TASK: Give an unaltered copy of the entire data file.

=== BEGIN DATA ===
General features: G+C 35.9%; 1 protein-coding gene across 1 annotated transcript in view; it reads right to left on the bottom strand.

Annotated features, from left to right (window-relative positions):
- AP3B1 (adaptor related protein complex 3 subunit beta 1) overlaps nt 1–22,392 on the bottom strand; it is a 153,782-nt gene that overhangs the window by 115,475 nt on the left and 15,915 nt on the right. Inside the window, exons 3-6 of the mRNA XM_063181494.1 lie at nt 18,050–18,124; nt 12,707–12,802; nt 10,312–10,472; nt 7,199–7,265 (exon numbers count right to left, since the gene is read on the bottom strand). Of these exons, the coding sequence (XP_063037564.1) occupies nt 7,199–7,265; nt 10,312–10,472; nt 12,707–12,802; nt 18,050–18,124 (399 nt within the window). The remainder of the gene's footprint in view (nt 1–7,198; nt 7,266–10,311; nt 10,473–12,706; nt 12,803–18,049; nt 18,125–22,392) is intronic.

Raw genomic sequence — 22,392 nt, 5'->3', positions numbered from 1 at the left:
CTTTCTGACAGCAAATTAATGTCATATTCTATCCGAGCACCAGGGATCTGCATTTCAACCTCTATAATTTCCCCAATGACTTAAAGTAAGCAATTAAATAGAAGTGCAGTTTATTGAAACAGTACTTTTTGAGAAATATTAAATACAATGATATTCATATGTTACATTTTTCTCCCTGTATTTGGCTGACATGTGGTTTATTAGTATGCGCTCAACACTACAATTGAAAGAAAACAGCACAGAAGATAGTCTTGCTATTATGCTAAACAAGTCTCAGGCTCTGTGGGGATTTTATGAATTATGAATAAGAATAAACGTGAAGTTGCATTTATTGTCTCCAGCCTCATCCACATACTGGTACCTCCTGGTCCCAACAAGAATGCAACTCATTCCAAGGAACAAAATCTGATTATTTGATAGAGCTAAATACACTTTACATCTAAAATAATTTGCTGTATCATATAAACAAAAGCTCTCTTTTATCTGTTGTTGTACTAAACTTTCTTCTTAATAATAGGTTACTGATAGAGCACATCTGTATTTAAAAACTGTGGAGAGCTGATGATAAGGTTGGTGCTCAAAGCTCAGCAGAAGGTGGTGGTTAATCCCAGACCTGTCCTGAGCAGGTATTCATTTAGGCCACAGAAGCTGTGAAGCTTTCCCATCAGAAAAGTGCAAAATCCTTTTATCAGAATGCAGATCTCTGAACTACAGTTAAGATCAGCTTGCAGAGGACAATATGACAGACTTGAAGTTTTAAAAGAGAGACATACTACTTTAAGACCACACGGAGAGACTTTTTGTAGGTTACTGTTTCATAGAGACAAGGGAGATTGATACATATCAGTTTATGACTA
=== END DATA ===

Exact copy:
General features: G+C 35.9%; 1 protein-coding gene across 1 annotated transcript in view; it reads right to left on the bottom strand.

Annotated features, from left to right (window-relative positions):
- AP3B1 (adaptor related protein complex 3 subunit beta 1) overlaps nt 1–22,392 on the bottom strand; it is a 153,782-nt gene that overhangs the window by 115,475 nt on the left and 15,915 nt on the right. Inside the window, exons 3-6 of the mRNA XM_063181494.1 lie at nt 18,050–18,124; nt 12,707–12,802; nt 10,312–10,472; nt 7,199–7,265 (exon numbers count right to left, since the gene is read on the bottom strand). Of these exons, the coding sequence (XP_063037564.1) occupies nt 7,199–7,265; nt 10,312–10,472; nt 12,707–12,802; nt 18,050–18,124 (399 nt within the window). The remainder of the gene's footprint in view (nt 1–7,198; nt 7,266–10,311; nt 10,473–12,706; nt 12,803–18,049; nt 18,125–22,392) is intronic.

Raw genomic sequence — 22,392 nt, 5'->3', positions numbered from 1 at the left:
CTTTCTGACAGCAAATTAATGTCATATTCTATCCGAGCACCAGGGATCTGCATTTCAACCTCTATAATTTCCCCAATGACTTAAAGTAAGCAATTAAATAGAAGTGCAGTTTATTGAAACAGTACTTTTTGAGAAATATTAAATACAATGATATTCATATGTTACATTTTTCTCCCTGTATTTGGCTGACATGTGGTTTATTAGTATGCGCTCAACACTACAATTGAAAGAAAACAGCACAGAAGATAGTCTTGCTATTATGCTAAACAAGTCTCAGGCTCTGTGGGGATTTTATGAATTATGAATAAGAATAAACGTGAAGTTGCATTTATTGTCTCCAGCCTCATCCACATACTGGTACCTCCTGGTCCCAACAAGAATGCAACTCATTCCAAGGAACAAAATCTGATTATTTGATAGAGCTAAATACACTTTACATCTAAAATAATTTGCTGTATCATATAAACAAAAGCTCTCTTTTATCTGTTGTTGTACTAAACTTTCTTCTTAATAATAGGTTACTGATAGAGCACATCTGTATTTAAAAACTGTGGAGAGCTGATGATAAGGTTGGTGCTCAAAGCTCAGCAGAAGGTGGTGGTTAATCCCAGACCTGTCCTGAGCAGGTATTCATTTAGGCCACAGAAGCTGTGAAGCTTTCCCATCAGAAAAGTGCAAAATCCTTTTATCAGAATGCAGATCTCTGAACTACAGTTAAGATCAGCTTGCAGAGGACAATATGACAGACTTGAAGTTTTAAAAGAGAGACATACTACTTTAAGACCACACGGAGAGACTTTTTGTAGGTTACTGTTTCATAGAGACAAGGGAGATTGATACATATCAGTTTATGACTA